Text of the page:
In the Somaliland context, the basic security architecture has from the outset been multi-layered, with state, traditional and Islamic providers being mutually dependent in co-enacting basic public order. The multi-layered or hybrid arrangements have been known to provide impressive levels of order but are typically locally confined in the way they operate. The challenge in addressing the issue of revenge killings was approached as a challenge of expanding upon and strengthening existing practices and relationships by aiding providers to meet across localities and districts. In this context, the role and approach of the INGO in the dialogue processes and the subsequent activities was to facilitate and provide support and funding for the logistics, such as transportation, food, and planning.[7]

Although local security and peacebuilding was strengthened, the second aim of enhancing justice (for women, IDPs, and minority groups) was not met. On this matter, the approach worked on a legalist logic of ‘changing law systems’: the focus was to revise/reformulate aspects of customary law to make it more in line with international human rights standards, and agreements were made between the traditional courts and the state courts specifying that the former committed to transferring cases of rape and gender-based violence to the latter (as state law is perceived as better suited than Xeer for providing justice for the individual).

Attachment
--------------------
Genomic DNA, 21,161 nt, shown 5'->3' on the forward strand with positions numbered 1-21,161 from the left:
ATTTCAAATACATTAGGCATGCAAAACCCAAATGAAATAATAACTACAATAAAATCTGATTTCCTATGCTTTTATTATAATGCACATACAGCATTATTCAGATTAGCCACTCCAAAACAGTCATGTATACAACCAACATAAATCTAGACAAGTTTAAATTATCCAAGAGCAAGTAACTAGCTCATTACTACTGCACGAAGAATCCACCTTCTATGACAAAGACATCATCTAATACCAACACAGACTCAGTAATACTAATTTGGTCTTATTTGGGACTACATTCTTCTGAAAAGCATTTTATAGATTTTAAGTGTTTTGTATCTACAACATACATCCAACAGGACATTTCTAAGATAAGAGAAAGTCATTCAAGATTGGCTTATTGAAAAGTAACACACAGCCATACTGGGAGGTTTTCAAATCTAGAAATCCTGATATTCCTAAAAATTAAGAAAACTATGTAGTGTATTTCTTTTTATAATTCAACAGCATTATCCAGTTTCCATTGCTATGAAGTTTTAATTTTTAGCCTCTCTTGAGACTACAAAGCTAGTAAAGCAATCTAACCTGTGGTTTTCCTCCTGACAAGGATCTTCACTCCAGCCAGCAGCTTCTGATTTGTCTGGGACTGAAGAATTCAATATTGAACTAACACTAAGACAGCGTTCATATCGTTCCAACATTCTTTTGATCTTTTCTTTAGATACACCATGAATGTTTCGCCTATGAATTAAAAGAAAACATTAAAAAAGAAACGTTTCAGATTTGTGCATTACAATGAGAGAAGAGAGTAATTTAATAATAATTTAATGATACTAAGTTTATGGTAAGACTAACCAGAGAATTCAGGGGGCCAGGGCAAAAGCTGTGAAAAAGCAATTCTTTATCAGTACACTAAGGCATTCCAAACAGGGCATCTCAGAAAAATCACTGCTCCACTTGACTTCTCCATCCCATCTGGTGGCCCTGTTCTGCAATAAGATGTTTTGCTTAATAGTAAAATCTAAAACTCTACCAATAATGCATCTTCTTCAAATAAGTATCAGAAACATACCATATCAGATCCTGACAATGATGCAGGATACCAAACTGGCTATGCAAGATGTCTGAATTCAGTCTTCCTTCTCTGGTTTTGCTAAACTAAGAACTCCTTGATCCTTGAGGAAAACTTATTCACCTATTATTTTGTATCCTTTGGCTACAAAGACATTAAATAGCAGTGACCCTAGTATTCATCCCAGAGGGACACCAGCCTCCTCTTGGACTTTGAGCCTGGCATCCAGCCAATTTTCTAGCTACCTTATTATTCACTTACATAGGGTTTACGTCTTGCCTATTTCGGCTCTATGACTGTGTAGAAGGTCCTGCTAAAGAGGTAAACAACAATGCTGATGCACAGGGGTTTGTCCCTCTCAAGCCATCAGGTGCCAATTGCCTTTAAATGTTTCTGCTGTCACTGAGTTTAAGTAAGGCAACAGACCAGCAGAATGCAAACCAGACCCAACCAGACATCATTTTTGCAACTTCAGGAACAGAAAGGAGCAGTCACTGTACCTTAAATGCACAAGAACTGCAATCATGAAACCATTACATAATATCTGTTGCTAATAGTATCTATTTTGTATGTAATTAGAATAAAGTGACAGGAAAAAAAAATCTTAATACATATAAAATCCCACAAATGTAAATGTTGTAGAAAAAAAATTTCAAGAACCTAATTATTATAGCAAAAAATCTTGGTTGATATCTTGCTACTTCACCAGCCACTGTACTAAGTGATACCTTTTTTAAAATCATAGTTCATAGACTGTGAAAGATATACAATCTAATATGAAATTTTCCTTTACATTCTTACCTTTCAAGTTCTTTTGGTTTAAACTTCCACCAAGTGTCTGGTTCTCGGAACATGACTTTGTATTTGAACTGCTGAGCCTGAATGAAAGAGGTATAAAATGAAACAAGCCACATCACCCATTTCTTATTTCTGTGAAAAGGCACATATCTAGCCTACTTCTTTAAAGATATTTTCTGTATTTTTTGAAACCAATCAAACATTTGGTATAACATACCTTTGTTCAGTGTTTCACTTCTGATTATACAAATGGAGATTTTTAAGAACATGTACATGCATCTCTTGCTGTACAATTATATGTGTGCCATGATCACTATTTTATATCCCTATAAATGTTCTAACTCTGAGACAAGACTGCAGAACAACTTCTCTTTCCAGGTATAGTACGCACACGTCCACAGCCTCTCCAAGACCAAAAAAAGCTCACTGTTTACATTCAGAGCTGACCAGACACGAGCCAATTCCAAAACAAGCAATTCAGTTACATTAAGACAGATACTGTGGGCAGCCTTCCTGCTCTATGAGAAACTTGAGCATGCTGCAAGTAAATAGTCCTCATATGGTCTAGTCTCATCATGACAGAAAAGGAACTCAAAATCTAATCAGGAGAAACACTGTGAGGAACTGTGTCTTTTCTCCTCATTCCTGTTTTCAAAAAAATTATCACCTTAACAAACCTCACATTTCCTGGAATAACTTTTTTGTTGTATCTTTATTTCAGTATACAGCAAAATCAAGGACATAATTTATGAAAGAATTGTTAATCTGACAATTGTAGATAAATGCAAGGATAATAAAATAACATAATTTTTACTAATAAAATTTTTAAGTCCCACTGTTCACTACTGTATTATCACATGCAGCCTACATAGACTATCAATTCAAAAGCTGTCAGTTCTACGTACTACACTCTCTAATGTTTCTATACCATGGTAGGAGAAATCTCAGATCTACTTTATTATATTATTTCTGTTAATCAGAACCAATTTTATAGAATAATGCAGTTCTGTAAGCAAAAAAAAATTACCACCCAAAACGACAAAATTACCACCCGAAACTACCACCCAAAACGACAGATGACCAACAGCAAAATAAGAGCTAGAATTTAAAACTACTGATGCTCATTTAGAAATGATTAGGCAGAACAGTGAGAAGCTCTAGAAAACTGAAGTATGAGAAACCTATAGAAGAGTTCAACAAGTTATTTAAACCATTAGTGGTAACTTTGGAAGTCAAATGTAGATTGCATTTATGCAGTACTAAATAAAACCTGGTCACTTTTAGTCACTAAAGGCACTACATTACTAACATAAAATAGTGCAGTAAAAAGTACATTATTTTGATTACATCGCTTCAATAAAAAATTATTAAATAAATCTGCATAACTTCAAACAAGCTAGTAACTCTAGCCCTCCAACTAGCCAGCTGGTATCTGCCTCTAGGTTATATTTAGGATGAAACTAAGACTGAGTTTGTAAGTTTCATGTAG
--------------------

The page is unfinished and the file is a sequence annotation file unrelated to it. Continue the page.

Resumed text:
These revisions and agreements had been written down in declarations – called ‘the Elders Declarations[8] – and this had been followed up with human rights training and dissemination of the declarations.

This did not, however, have much effect in terms of changing the practice of how cases of rape, violence, or marginalization were dealt with. Even when the traditional authorities, in principle, were prepared to refer cases to the state court, community members and relatives would assert social pressure to reach settlement through the Xeer. This preference is not surprising given the longstanding role of Xeer as the primary functional source of security and social regulation, particularly in a context where many years of civil war have left the state judiciary severely underdeveloped and unfit for addressing many contemporary crimes, conflicts, and interests.

The few cases that did reach the state courts were, moreover, in most instances sent back to the traditional system – in particular, because evidentiary requirements make the prosecution of such cases in the state courts extremely difficult (due to the low capacity of the police to collect evidence). While state courts often return cases to the customary system, the courts, in turn, often register and ratify the rulings made through the Xeer. Justice processes operate, in brief, as ‘conglomerations of different legal orders’ (Chopra & Isser 2011: 34) rather than closed and distinct ‘state’ and ‘customary’ law systems.

Against this backdrop, it became apparent that a revision of law, and the ‘goodwill’ of the traditional authorities involved, did not produce a corresponding change in practice. It also did not address socio-political structural issues to improve conditions for individuals and groups who are marginalized within multiple co-constitutive systems.